WASHINGTON (GRAY DC) -- The Debt-Free College Act was reintroduced by Democrats in the House and Senate Wednesday in an effort to shrink the number of Americans graduating college with student loans.
Americans held over $1.5 trillion in student loans in 2018, according to Federal Reserve data.
"We tell our young people to do everything right. To go to school. To get the grades. To pursue a higher education. And then we have a system that basically punishes them financially for doing everything that they're told to do. And that's upside down," said Sen. Brian Schatz (D-HI), who is leading the legislation on the Senate side.
If passed, the bill would create a partnership between states and the federal government to help students pay for college. Every dollar of a state's higher education appropriations would be matched by the federal government, which the bill's supporters said could incentivize states to increase higher education funding.
And unlike other proposals to help curb the high cost of college, like making it tuition free, the Debt-Free College Act includes all costs associated with going to college.
"For a lot of people, tuition is only 30 to 40 percent of the total cost of attending college. So even if tuition were free, people have to take out loans so they can exist. So they can pay rent. So that they can eat. So they can have a cell phone and internet connection and buy books. And so, dealing with the whole cost of college is what this bill is all about," Schatz said.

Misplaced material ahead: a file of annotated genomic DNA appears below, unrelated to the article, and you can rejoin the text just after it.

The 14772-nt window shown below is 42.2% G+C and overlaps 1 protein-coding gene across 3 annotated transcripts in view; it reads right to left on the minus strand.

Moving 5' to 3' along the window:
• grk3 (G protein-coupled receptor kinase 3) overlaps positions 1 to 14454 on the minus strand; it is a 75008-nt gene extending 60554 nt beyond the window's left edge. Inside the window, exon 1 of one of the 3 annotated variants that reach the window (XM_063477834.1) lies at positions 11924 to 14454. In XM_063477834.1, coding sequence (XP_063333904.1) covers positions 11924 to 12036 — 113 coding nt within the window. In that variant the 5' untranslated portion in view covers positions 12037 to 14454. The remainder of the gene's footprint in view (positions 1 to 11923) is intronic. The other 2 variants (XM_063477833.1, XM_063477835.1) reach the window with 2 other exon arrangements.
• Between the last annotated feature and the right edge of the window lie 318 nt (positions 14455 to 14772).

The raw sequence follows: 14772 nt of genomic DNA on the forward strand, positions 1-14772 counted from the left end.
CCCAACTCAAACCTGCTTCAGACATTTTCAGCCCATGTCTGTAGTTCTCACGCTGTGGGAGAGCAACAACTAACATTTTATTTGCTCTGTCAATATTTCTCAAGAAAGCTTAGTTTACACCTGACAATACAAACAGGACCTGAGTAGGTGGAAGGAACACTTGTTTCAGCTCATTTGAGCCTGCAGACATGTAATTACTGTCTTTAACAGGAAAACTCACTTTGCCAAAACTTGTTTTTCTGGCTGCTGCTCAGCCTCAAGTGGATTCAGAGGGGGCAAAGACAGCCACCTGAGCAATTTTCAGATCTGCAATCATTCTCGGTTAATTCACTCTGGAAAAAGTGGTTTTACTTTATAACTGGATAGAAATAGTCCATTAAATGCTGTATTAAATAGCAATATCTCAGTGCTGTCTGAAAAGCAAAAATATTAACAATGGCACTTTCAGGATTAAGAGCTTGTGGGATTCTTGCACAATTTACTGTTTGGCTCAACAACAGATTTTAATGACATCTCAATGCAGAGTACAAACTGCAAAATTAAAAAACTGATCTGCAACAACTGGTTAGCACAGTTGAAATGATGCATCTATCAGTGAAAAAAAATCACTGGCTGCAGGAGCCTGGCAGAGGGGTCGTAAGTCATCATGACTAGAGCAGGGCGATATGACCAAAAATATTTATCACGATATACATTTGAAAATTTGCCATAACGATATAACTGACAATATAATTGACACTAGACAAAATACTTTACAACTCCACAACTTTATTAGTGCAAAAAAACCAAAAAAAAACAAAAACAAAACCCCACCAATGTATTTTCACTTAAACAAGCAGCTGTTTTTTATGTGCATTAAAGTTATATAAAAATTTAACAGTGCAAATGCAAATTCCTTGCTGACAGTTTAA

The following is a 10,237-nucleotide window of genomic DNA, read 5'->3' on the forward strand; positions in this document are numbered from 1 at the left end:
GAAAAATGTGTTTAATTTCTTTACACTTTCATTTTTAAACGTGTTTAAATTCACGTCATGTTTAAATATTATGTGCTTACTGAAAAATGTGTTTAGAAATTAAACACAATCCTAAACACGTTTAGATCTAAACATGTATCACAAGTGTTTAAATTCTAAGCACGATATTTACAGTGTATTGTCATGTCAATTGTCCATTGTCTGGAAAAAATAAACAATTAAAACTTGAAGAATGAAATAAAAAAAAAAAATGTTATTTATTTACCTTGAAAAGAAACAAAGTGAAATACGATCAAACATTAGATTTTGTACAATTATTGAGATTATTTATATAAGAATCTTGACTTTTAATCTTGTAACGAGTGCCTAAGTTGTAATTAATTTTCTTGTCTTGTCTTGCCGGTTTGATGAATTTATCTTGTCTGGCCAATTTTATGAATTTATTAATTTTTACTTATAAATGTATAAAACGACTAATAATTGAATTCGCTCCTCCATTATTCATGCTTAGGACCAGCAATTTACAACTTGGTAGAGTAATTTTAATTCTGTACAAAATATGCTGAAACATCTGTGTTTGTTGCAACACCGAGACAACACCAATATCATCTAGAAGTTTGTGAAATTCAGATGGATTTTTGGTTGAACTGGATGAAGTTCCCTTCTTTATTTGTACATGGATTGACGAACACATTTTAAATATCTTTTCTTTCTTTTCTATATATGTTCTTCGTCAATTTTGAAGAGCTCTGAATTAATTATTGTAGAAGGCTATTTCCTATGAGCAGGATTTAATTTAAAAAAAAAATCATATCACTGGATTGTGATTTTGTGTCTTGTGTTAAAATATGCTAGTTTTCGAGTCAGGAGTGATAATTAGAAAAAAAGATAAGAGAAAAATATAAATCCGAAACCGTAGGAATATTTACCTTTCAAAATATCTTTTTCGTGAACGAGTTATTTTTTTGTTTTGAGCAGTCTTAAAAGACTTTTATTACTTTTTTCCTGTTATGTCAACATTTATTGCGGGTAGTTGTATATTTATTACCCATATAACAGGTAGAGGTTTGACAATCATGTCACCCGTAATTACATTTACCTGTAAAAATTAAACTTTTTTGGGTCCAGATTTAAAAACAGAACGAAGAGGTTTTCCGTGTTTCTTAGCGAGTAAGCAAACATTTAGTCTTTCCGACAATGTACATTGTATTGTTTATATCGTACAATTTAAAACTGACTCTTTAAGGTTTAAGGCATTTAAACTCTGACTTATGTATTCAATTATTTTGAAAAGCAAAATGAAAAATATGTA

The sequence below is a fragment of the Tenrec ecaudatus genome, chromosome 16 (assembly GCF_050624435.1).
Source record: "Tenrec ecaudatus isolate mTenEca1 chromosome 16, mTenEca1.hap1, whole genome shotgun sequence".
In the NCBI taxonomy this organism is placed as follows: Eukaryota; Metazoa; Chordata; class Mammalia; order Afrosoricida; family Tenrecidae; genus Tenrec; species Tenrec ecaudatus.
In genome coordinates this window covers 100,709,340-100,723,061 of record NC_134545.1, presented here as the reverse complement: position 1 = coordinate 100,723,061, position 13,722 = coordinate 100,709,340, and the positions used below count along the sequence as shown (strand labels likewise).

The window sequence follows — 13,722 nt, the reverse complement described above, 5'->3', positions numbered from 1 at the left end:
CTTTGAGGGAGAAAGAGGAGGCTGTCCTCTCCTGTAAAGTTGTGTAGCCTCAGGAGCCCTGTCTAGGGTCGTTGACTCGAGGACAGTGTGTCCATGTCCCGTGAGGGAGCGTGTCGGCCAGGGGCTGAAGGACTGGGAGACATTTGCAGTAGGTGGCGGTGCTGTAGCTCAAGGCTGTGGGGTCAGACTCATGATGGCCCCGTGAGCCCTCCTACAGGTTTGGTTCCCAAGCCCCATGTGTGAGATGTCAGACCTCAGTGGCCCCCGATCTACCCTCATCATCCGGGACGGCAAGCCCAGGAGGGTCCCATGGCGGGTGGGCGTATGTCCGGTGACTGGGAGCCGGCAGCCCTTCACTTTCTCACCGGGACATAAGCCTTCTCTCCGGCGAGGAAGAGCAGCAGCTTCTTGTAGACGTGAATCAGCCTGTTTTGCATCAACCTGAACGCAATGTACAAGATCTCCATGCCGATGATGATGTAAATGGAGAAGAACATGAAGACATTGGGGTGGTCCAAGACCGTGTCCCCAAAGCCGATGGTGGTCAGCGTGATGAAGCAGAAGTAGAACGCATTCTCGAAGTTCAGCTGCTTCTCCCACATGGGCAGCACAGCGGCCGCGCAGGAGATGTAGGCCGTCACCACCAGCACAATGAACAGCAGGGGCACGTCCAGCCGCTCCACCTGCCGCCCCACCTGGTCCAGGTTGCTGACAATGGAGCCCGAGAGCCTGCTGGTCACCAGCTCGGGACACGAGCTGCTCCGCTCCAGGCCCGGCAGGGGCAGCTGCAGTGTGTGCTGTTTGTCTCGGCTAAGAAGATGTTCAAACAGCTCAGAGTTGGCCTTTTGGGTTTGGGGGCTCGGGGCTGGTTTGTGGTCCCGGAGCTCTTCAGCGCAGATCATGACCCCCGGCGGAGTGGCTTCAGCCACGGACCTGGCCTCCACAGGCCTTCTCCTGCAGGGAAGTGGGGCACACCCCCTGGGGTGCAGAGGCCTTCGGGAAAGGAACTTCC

The bill was introduced on the house side by Rep. Mark Pocan (D-WI). He said he is hopeful the legislation will get bi-partisan support.
"This really address all the costs that a student would have. And it also has, again, that shared responsibility aspects that I think make it popular, that go across political lines. So I think it has a lot of potential," said Pocan.
When asked where the money will come from on the federal side, Schatz said it was too early in the process to know.
Several 2020 Democratic presidential candidates are supporters of this legislation, including Sen. Kamala Harris (D-CA) and Sen. Cory Booker (D-NJ).